Aged care Quality and Safety Commission: new dog, same tricks?

Aged care Quality and Safety Commission: new dog, same tricks?

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Aged care advocacy groups fear the new Aged Care Quality and Safety Commission will not stop nursing home abuse.

Aged care advocacy groups fear the new Aged Care Quality and Safety Commission will not stop nursing home abuse.

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GOVERNMENT claims that a bigger, sharper-toothed aged care watchdog will prevent abuse in nursing homes have been rubbished by a leading advocacy group, which warns the inhumane treatment of residents will continue.

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GOVERNMENT claims that a bigger, sharper-toothed aged care watchdog will prevent abuse in nursing homes have been rubbished by a leading advocacy group, which warns the inhumane treatment of residents will continue.

“The new Aged Care Quality and Safety Commission will not change what happens in nursing homes or the quality of care provided because aged care standards are left untouched,” said Combined Pensioners and Superannuants Association policy co-ordinator Paul Versteege.

As The Senior reported in March, the government was forced to act on the abject failure of the Australian Aged Care Quality Agency following public outrage and a damning Senate report into the body’s failure to protect frail dementia patients subjected to abuse and neglect at the Oakden aged care mental health facility in Adelaide.

A review of the agency’s audit system by former ACT chief minister Kate Carnell and Professor Ron Paterson was equally condemning.

“To treat the Oakden scandal as an aberration and the introduction of a new commission as the thing that will prevent further scandal is nonsense,” Mr Versteege said.

“There will be further scandals and the inhumane day-to-day treatment of nursing home residents will continue to be the rule not the exception.

“I have lost count of how many times the agencies responsible for auditing nursing homes and complaints have changed with much fanfare and claims that aged care in Australia will improve immeasurably.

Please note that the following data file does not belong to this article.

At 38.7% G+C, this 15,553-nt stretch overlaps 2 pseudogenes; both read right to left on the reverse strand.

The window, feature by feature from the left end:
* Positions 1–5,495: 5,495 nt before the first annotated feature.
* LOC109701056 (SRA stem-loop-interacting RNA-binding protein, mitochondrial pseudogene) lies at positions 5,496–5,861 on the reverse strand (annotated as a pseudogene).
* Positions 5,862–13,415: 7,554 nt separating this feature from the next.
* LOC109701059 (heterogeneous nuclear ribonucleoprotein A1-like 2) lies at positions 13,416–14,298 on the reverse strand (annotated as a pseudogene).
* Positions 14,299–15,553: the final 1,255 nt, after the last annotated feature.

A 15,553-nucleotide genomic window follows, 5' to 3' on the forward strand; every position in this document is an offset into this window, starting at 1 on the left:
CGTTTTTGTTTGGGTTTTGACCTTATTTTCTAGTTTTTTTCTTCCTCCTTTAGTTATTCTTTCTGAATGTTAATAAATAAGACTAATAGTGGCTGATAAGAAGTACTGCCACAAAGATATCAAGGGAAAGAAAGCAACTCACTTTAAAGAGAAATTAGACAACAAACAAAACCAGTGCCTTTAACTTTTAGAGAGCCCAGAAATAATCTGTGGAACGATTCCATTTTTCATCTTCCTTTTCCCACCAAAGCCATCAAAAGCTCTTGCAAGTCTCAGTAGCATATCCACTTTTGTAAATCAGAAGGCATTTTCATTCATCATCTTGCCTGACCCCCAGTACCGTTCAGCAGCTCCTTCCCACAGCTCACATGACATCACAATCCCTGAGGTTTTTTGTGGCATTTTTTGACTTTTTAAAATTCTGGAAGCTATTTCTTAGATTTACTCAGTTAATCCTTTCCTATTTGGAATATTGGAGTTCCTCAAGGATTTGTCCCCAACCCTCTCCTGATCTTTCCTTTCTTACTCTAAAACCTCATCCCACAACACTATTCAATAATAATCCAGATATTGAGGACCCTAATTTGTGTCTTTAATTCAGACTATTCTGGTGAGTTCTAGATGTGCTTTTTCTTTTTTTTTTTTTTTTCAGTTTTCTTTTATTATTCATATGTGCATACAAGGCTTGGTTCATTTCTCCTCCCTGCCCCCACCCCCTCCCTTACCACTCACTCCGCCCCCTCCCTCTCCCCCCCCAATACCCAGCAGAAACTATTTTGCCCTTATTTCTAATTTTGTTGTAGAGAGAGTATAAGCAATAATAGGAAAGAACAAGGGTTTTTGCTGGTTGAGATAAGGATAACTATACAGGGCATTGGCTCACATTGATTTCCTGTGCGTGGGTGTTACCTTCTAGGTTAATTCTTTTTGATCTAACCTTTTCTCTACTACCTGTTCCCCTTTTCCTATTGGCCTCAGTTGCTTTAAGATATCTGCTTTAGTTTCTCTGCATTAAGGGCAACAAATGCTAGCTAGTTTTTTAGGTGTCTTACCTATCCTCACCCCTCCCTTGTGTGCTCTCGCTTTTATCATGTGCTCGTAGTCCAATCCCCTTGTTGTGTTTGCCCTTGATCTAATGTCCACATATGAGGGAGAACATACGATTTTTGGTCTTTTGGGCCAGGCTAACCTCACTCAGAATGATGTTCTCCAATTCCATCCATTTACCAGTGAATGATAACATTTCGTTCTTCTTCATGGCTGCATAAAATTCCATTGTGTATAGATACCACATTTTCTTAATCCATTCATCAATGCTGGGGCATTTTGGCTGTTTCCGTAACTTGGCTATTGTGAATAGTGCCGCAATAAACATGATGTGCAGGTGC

“The new commission will not change anything until objectively measurable aged care quality standards are introduced and nursing homes are compelled to hire sufficient and adequately trained qualified staff to meet those standards.”

The independent one-stop-shop commission will bring together the roles of the quality agency, the Aged Care Complaints Commissioner and the aged care regulatory functions of the Department of Health. It will include a new chief clinical adviser.

The single agency is one of the recommendations of the Carnell-Paterson report. A further recommendation of unannounced re-accreditation audits of aged care facilities has already been implemented.

Aged Care Minister Ken Wyatt said the commission, to be up and running on January 1, would give people a single point of contact when they need help dealing with claims of sub-standard care.

Further reforms include developing a serious incident response scheme, a performance rating to show how individual nursing homes have performed against quality standards, and a user-friendly provider comparison tool on the My Aged Care website.

Other seniors’ organisations have been more enthusiastic about the new commission.

Council on the Ageing Australia chief executive Ian Yates said the move was a “welcome step” towards rebuilding confidence that older Australians will receive safe and appropriate care. Ian Henschke from National Seniors Australia said while putting the functions of three aged care bodies into one could be a challenge, if well implemented, it should lead to better monitoring and early detection of quality care issues.

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